Earlier this year, global carbon markets were valued at a record breaking $277 billion. The number contrasts strikingly with this summer's wave of devastating fires, many of which proliferated precisely in protected forests designed to offset carbon emissions from other industries.
In a 2019 book, GARETH BRYANT traces the history of carbon offset markets, considering how their institutionalization has altered climate-related political contestation.
From the text:
"The policy predecessor to carbon markets was sulphur dioxide trading in the United States. From the 1970s, the Environmental Protection Authority began to introduce elements of emissions trading in its regulation of pollution. Growing support for the market-based approach vis-à-vis ‘command and control’ measures among sections of government, business and non-government environmental organisations resulted in amendments to the Clean Air Act in 1990 that established a nation-wide sulphur dioxide trading scheme. The scheme's key innovation was that, within the overall cap, emissions allowances allocated or auctioned to certain power plants could be traded to cover the pollution of other power plants.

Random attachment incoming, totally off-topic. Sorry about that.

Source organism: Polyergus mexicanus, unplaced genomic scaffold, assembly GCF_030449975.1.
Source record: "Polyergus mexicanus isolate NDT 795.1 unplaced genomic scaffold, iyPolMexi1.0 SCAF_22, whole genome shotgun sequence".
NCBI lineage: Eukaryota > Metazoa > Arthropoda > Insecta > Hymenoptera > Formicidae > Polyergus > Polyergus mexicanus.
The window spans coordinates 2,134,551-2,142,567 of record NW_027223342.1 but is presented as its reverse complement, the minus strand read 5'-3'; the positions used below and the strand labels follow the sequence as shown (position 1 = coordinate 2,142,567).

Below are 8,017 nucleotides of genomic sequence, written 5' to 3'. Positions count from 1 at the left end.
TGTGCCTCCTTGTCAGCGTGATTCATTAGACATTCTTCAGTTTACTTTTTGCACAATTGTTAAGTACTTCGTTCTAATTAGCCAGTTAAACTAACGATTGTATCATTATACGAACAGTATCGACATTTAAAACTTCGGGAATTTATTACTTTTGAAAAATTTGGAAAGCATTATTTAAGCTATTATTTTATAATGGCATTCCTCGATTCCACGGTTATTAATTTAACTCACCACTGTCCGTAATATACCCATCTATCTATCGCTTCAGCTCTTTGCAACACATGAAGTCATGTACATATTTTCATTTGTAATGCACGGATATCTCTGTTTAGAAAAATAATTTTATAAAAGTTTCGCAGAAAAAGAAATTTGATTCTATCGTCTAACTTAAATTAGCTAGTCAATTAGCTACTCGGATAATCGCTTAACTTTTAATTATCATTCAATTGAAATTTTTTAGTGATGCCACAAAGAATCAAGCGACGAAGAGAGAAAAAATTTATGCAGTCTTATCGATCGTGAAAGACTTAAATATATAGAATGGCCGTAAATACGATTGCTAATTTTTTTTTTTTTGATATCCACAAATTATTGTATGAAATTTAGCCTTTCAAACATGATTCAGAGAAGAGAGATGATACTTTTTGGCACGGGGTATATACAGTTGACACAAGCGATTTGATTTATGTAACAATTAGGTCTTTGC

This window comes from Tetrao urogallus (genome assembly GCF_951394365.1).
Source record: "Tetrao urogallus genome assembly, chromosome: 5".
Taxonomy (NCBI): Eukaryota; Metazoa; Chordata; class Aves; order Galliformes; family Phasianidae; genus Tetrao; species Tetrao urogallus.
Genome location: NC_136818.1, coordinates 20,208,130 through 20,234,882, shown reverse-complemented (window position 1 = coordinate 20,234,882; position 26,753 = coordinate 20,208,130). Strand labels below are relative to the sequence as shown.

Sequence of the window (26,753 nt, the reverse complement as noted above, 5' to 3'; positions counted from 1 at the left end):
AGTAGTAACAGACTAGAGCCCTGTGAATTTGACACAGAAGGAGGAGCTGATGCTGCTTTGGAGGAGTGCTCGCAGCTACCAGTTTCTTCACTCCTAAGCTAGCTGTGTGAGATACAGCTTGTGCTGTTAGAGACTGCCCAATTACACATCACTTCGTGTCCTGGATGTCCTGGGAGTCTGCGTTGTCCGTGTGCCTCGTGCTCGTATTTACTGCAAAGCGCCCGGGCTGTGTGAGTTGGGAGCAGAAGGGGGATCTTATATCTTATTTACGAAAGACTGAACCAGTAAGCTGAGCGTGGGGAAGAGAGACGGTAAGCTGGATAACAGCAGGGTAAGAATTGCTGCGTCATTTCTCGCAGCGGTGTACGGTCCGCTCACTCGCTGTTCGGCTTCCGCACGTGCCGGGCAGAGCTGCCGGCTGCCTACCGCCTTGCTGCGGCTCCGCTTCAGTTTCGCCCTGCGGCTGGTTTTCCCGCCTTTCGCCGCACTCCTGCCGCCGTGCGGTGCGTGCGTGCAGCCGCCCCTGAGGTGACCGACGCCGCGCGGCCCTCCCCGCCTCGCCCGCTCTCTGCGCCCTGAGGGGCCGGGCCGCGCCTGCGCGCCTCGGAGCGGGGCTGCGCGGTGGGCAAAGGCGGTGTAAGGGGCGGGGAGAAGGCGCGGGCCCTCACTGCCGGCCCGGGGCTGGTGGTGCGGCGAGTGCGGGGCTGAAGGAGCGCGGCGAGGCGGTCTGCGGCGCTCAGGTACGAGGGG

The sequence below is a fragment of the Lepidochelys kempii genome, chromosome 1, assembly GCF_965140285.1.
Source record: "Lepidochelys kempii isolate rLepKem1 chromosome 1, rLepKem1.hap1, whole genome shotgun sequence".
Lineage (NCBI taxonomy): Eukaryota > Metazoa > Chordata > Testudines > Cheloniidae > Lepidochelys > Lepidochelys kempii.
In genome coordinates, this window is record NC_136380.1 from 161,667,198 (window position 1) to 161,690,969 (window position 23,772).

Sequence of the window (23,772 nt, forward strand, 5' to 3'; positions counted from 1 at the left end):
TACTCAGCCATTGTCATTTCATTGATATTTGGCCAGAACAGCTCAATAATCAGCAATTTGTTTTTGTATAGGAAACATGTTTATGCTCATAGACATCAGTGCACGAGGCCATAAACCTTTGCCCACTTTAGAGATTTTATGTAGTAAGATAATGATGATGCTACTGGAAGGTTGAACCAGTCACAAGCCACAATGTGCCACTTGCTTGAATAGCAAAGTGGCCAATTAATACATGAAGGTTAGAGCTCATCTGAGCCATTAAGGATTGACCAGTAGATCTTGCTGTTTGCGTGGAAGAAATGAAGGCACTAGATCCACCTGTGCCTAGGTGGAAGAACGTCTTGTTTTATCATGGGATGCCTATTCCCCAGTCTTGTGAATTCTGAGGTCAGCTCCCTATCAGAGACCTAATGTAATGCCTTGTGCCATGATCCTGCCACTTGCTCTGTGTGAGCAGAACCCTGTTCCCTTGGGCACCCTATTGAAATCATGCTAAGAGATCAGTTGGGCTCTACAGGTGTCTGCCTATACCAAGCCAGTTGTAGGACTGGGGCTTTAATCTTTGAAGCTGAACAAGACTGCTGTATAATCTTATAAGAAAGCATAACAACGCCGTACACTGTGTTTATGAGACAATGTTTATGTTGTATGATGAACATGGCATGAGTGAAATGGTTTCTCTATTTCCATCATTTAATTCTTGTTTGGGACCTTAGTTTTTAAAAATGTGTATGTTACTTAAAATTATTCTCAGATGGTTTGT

US negotiators extolled the cost-efficiency of tradeable permits in advancing their goal of ‘binding but flexible’commitments in the Kyoto Protocol. The US overcame opposition from the EU by making the inclusion of carbon trading instruments a condition for agreement on key European demands for binding emissions reduction targets. It also successfully overturned opposition from developing countries through the transformation of Brazil's clean development fund into a mechanism where emissions reductions from clean development projects in developing countries could be sold to developed countries and count towards their targets. The Clean Development Mechanism (CDM) was thus born."